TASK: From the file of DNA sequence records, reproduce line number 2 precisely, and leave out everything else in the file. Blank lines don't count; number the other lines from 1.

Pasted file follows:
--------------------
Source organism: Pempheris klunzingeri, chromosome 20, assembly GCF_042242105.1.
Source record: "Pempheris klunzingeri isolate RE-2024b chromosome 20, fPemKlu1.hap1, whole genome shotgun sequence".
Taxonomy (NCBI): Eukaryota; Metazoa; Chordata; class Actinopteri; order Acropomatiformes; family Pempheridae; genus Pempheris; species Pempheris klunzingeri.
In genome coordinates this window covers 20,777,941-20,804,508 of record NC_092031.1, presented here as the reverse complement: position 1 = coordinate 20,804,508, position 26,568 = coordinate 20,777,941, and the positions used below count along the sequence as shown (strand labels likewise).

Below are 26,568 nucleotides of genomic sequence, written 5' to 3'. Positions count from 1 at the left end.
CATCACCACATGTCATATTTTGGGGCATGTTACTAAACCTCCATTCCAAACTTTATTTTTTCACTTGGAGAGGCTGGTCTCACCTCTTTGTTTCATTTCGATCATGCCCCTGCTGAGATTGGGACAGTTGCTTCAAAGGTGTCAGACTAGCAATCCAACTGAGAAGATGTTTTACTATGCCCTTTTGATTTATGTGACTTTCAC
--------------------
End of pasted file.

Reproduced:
Source record: "Pempheris klunzingeri isolate RE-2024b chromosome 20, fPemKlu1.hap1, whole genome shotgun sequence".